RP: Is this place a ‘safe environment?’
MR: When we say that Burnt Ramen is ‘an unsafe space for all ages,’ people should be aware that they need to be accountable for their own actions. They need to be aware of their surroundings and threats to their person. And also it’s kind of a joke. But the most dangerous thing that people have to endure when they come to a show here is the walk between Richmond BART and our venue. So, yeah, when they get in here, it may seem like it’s unsafe, but the reality of it is people outside will rob you at gunpoint.
RP: You have an unusual living space. What led you to want to live in an untraditional space?
MR: I grew up in the suburbs of northern Virginia, even though I was born in California. Northern Virginia was a very conservative place to grow up in. It is really oppressive and I tried to find the freedom of expression I could. I was trying to get involved with the music scene that was happening at the time. Fugazi was really big and then this group called Positive Force was organizing a lot of shows. But I just didn’t fit in with them. I felt like there was a certain kind of, I guess you’d call it ‘political correctness,’ but there was like a certain kind of expression that wasn’t permitted under that system. And I’d had the idea that I wanted to move back to California, my birthplace, for a long time.
RP: What kind of freedom of expression happens here at Ramen?
MR: You know, George Carlin says you can have the freedom to express your thoughts if I have the freedom to punch you in the face if I don’t like it. These are the issues that I feel like people to the left of the political spectrum have failed to take into account. When you start to censor people’s political ideas or ideas under the guise of ‘hate speech,’ where does it end? It’s like, hatred breeds hatred. But hatred repressed is almost worse in a lot of cases. Censorship of hate won’t make it go away.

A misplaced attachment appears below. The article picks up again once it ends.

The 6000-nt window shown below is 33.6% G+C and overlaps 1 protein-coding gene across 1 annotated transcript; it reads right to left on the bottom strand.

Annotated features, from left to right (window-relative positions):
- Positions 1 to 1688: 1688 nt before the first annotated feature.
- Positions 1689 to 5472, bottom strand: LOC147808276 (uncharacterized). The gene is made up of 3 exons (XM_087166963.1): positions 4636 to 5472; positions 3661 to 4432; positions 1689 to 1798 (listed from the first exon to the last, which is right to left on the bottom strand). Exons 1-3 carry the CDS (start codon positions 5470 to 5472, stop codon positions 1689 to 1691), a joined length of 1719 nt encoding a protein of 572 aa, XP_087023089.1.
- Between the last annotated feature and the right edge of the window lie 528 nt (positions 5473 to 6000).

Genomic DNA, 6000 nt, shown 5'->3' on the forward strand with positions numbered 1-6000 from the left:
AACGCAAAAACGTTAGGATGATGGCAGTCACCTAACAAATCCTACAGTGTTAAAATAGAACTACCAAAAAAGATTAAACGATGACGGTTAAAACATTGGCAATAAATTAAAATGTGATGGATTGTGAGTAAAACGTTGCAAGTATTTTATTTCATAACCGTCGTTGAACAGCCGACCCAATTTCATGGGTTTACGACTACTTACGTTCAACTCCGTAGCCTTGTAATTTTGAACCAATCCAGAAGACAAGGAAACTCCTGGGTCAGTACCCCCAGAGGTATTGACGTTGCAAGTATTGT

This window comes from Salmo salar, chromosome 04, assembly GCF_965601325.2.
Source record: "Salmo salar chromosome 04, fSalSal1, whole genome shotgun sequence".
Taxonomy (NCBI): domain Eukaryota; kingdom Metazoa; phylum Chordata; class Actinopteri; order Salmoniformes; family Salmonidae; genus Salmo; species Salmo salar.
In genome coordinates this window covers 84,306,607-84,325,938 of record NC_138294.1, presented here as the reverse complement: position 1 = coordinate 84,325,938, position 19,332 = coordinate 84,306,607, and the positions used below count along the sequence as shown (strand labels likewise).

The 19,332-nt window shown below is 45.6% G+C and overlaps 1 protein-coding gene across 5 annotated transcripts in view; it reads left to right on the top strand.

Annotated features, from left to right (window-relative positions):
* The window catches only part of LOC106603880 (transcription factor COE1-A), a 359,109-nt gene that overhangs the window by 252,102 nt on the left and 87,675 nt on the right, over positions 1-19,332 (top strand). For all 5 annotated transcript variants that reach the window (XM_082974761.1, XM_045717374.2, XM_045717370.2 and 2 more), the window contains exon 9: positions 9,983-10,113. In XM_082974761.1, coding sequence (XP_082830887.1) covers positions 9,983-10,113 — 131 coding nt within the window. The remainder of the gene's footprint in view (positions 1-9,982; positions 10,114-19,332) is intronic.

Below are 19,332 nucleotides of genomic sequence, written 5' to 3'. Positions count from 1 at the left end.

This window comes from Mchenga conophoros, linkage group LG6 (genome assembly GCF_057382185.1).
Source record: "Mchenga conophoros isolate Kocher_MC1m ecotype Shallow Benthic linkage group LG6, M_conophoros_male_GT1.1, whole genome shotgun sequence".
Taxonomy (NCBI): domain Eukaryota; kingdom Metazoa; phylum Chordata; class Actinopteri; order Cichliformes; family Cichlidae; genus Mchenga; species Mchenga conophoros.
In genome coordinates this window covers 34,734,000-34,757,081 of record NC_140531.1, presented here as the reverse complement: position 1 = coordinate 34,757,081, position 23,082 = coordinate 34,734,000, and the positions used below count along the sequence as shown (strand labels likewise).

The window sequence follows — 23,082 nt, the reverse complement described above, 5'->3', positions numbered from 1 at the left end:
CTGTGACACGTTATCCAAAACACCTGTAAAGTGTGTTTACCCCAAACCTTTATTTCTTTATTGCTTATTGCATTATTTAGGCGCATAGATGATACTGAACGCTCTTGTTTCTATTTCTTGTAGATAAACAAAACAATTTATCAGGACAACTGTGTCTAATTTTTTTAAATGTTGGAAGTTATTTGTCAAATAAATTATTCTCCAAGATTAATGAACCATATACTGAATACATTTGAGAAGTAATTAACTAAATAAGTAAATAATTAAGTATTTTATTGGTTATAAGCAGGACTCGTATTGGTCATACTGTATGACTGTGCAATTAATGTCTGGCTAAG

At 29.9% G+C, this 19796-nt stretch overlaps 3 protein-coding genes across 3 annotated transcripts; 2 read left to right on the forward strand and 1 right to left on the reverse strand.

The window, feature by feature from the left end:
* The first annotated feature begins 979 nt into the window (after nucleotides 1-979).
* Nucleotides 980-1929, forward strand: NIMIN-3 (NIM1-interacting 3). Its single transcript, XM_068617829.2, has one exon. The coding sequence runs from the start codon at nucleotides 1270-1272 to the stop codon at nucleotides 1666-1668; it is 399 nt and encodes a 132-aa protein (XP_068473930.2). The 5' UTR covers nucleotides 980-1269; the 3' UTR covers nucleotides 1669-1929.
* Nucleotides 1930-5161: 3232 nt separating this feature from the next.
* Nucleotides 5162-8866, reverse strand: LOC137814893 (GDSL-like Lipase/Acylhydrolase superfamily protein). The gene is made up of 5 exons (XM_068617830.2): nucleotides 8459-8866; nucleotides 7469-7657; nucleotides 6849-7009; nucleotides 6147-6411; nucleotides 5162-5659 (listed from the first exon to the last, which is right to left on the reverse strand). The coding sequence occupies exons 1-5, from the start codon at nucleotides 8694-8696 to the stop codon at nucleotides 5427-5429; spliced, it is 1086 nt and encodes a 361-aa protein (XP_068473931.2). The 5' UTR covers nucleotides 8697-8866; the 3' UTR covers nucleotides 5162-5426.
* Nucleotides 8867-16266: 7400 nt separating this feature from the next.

RP: Are there any down sides to living here?
MR: One of the major downsides of living here is that the area outside of our house is constantly dumped on. The city actually put up a camera on the street. What’s really crazy is the camera had a speaker and when it detected a motion in its field of vision, it would say, ‘Release the Kraken.’ And you’d look around and say, ‘What is going on?’ As far as I know, they were looking for dumpers but it was kind of strange that was at the entrance that a lot of people used when they come to events here.
RP: Are there some days when you’re like, ‘I’m tired of this?’
MR: That’s like every day (laughing). Well, I mean, part of it’s dealing with a 110‑year-old warehouse that was not really well thought out when they built it. It was founded in 1905 as a brewery, and then it was just expanded upon. The first four months I lived here, we had to haul out like 20 tons of dry rot. It was ridiculous. The building had been neglected for 40 years by the previous tenants. And this was a produce distribution center, a place where people went to get food.
So this is what I think of when I think of Richmond. Richmond attracted a lot of people during the war era [World War II]. And those people were expected to go home after the war but they liked it here so they stuck around. But unfortunately the jobs dried up and the opportunities. There’s a lot of poverty, there’s a lot of hopelessness and I would like to see my role as offering some expression of that. Maybe I can’t offer hope but at least you can express it, whether it’s through music, whether through graffiti, arts, skateboarding or some kind of BMX riding.
RP: Why are places like Burnt Ramen important?
MR: I think places like Ramen are important because our society has certain standards that not everyone can live up to. There are things that are left over. People have feelings that can’t be expressed in their normal work day. People have higher aspirations than just sitting in front of a television, working a 9:00 to 5:00 job. They want to be an individual, they want to show their true talent and this is the canvas. This is the place where they can express themselves.